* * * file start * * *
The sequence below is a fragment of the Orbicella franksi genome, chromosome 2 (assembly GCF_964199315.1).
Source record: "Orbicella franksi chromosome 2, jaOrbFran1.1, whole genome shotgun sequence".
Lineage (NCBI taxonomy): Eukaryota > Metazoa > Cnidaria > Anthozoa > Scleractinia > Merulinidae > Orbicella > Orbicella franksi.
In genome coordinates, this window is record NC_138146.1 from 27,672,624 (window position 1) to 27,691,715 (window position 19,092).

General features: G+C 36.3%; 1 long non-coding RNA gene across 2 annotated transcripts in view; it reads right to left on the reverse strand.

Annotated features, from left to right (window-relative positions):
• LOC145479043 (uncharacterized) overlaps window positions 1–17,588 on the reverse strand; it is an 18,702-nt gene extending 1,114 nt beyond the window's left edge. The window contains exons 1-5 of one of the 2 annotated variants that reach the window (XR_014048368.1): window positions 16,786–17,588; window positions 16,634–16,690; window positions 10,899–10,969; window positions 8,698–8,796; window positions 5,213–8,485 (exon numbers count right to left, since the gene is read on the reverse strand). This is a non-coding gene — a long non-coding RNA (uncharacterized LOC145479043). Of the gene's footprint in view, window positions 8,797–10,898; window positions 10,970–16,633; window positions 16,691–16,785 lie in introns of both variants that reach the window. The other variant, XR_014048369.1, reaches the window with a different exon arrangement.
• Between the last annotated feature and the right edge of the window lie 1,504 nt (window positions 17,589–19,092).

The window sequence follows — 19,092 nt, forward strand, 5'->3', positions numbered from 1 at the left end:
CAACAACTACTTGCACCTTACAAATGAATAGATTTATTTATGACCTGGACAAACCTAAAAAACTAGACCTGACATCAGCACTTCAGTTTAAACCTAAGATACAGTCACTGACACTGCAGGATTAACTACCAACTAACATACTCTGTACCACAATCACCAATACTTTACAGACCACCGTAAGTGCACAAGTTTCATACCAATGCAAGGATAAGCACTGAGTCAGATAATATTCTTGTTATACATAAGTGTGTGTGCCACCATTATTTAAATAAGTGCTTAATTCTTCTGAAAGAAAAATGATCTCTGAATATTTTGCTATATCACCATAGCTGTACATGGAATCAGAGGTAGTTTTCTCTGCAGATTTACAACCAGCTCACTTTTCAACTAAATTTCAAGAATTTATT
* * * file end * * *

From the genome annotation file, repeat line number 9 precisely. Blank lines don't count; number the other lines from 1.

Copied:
The window sequence follows — 19,092 nt, forward strand, 5'->3', positions numbered from 1 at the left end: